Wednesday, March 17, 2010

Review: Rising Road

Rising Road Book Cover
Rising Road:  A True Tale of Love, Race and Religion in America, by Sharon Davies, is a bit of a misnomer.  At least, in my opinion.  I noticed no love involved in the story.  Nor was race really a huge factor in the way I thought it would be.  It was almost entirely about religion.

Rising Road documents a murder trial in 1920s Alabama.  Father Coyle was murdered on his front porch, in full view of several bystanders, by a Methodist minister, Edwin Stephenson.  Earlier that day, Coyle had presided over the marriage of Stephenson's daughter, Ruth, to a Catholic Puerto Rican.  Stephenson found out, took his gun, and shot Coyle.  Then he went to trial for murder, pleading not guilty by reason of insanity and claiming that he shot Coyle in self-defense.

Davies spends time setting up her story, describing Ruth Stephenson, Father Coyle and Ruth's racist and very cruel-sounding parents.  She also gives us history about the lawyers involved, some history on Birmingham, Alabama, the Ku Klux Klan, and then recounts the case for readers.

There is a lot of interesting information presented in this book- more and more, I am learning about the many layers and intricacies that prejudice and discrimination have.  In the 1920s, there was racism against immigrants.  There was religious discrimination against Catholics.  There was a ridiculous fear of Catholics taking over the country and turning it into a Papal state.  It seems as though Americans disliked everyone, and that people in Alabama disliked "others" more than anyone else.  It was horrifying to read about how these sorts of prejudices seeped through to the judicial system and permeated every aspect of life.

However, I don't think this book reached me the way I expected it to.  Davies seemed not to have as much documentation about the trial's principal players as she would have liked.  So she would speculate.  "This might have happened."  "Mr. Stephenson may have known at this time that..."  "Ruth must have felt..." etc.  This may be a small thing, but it made me feel that Davies was projecting her own reactions and thoughts onto real people, which always worries me in non-fiction.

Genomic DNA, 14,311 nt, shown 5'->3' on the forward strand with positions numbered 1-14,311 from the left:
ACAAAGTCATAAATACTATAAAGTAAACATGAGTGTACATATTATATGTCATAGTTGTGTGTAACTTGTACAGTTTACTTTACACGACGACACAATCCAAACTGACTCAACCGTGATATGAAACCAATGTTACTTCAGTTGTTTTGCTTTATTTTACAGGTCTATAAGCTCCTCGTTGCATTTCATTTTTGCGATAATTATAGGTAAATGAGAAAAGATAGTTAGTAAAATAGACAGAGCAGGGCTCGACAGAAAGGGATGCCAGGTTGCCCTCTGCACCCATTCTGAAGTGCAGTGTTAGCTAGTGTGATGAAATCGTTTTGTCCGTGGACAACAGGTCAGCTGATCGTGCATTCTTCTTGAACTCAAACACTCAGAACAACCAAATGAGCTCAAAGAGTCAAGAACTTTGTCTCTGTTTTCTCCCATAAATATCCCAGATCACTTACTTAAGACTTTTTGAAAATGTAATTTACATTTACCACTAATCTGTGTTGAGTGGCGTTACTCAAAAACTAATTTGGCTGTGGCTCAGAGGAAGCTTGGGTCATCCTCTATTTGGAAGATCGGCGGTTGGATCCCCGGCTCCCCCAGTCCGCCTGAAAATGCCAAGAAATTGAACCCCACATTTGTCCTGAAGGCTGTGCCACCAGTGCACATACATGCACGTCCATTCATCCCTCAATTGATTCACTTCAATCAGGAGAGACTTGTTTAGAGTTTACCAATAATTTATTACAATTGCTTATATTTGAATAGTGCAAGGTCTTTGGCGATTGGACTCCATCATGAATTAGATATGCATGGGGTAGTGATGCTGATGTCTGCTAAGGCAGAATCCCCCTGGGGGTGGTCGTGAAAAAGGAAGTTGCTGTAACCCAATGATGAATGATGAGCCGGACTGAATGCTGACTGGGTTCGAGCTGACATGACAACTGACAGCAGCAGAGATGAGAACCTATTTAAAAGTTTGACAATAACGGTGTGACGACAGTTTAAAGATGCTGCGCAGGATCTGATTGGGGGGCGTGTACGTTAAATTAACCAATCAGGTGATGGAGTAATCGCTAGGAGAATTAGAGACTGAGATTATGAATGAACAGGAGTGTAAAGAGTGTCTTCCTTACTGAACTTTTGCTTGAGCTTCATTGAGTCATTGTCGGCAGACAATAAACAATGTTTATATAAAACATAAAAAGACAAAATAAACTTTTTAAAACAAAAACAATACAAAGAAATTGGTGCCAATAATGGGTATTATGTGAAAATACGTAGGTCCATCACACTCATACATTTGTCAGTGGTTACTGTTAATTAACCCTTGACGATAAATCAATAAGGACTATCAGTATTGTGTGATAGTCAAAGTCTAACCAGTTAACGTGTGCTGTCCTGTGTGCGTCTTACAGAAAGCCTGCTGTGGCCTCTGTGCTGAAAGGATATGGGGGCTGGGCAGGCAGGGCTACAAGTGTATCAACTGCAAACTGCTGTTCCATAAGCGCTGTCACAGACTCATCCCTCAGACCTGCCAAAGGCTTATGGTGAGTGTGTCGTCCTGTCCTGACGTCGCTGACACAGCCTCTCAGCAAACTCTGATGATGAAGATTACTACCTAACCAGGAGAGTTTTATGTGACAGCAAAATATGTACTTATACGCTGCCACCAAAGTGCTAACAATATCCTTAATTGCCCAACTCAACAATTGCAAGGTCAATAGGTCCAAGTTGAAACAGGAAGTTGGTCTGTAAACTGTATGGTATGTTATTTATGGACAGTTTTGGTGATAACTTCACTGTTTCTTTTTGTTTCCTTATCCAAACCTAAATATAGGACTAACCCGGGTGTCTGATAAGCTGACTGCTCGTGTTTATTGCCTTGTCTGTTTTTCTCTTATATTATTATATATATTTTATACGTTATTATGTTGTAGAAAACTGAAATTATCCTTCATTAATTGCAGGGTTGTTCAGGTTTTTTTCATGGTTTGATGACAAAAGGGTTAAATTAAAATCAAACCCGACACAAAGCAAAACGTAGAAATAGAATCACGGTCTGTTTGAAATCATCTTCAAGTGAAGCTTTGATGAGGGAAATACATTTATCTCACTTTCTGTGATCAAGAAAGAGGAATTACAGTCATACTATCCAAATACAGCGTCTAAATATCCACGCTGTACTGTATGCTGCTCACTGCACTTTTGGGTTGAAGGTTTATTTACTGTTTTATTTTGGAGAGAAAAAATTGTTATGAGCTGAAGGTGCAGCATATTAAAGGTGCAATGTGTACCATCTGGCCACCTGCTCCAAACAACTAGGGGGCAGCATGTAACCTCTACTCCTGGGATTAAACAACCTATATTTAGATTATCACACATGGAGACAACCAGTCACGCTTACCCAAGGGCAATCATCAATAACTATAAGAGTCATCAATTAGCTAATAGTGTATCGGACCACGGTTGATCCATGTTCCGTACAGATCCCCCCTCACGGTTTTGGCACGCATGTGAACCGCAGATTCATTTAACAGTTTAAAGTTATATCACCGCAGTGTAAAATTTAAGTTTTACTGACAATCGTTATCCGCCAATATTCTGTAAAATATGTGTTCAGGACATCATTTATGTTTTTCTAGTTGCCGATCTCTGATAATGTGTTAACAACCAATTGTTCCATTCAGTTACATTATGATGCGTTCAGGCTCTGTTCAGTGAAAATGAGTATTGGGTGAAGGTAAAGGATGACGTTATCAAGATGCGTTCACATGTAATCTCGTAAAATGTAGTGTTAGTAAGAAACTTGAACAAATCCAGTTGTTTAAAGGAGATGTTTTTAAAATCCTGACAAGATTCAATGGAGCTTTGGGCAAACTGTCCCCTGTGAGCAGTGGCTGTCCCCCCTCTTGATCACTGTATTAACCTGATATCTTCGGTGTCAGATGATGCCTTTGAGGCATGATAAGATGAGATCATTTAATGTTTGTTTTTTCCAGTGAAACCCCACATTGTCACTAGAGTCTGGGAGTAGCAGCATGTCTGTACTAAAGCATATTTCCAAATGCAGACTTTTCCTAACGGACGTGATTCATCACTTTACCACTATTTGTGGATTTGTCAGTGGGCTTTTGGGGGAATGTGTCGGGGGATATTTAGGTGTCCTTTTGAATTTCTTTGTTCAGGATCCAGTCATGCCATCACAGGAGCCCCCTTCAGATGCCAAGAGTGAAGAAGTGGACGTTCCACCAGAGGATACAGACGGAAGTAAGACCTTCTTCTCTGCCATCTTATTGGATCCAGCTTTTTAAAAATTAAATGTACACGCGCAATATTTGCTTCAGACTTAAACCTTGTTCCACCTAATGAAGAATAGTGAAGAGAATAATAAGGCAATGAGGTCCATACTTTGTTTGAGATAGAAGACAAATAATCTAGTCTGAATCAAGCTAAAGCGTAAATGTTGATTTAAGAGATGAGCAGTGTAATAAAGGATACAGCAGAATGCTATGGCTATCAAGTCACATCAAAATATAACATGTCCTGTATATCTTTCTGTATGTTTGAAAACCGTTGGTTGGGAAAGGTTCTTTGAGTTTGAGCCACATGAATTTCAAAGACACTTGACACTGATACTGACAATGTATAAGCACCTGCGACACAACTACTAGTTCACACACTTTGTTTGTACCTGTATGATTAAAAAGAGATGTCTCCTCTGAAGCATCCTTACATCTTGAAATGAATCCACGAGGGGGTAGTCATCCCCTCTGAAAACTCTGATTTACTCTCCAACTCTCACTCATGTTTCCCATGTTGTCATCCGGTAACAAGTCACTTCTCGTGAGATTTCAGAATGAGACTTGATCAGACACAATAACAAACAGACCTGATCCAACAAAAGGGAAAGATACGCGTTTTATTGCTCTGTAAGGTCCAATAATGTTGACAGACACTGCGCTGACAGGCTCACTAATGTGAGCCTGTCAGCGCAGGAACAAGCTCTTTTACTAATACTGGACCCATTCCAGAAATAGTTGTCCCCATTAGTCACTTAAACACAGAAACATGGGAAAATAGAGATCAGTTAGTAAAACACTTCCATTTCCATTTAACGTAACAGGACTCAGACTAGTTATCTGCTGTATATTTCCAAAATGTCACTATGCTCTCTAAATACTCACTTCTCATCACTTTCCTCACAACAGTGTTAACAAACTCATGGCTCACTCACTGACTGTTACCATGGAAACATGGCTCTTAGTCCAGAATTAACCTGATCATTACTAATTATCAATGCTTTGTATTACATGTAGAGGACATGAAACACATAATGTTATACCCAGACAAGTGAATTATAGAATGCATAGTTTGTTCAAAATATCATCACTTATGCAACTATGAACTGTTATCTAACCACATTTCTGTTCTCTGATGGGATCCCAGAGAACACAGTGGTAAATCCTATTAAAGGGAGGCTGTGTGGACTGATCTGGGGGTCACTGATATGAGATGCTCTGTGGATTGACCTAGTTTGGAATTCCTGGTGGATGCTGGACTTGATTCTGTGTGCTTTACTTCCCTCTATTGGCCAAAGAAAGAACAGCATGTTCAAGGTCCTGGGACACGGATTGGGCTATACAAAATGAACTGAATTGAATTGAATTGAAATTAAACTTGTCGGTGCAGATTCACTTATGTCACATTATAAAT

Also, though this trial was fraught with all kinds of tension (though I can't believe it hit on "love," as mentioned in the book's title), the writing was very dry.  Again, I think documentation was the issue.  We never know how the trial lawyers feel about the case.  We don't know how Coyle's sister or the Catholics in the city felt.  Or what Edwin Stephenson or his defense lawyers (one of whom would go on to become a Supreme Court justice) thought and how they reacted to certain facts that came out.  We just know what the newspapers said and what was transcribed during the trial itself.  This, to me, made every person in the book flat and one-dimensional.  I didn't know what drove them or made them passionate.  I didn't even know if they felt anything about the case.  Did they think it horrible that a Methodist minister killed a Catholic priest?  Or were they happy that there was one less Catholic in the city?  I don't know.  I couldn't tell.  I think this book would have been a lot stronger if I had some idea of what motivated the principal players to act as they did.

And that is what ultimately made this book disappointing to me.  It was good to read about the prejudice that existed at the time, but I can't help thinking that a different book would have given me a better gauge of American life in the 1920s than this one did.  Ultimately, this left me unsatisfied.

I received this book for free to review as part of the Amazon Vine program.


  1. This sounds fascinating. I love reading about this period. Great review.

  2. This is how you know I'm from Louisiana and not Alabama: I read that a Methodist shot a Catholic priest and thought, Ruh-roh, that Methodist is going to be the demon of the parish. :P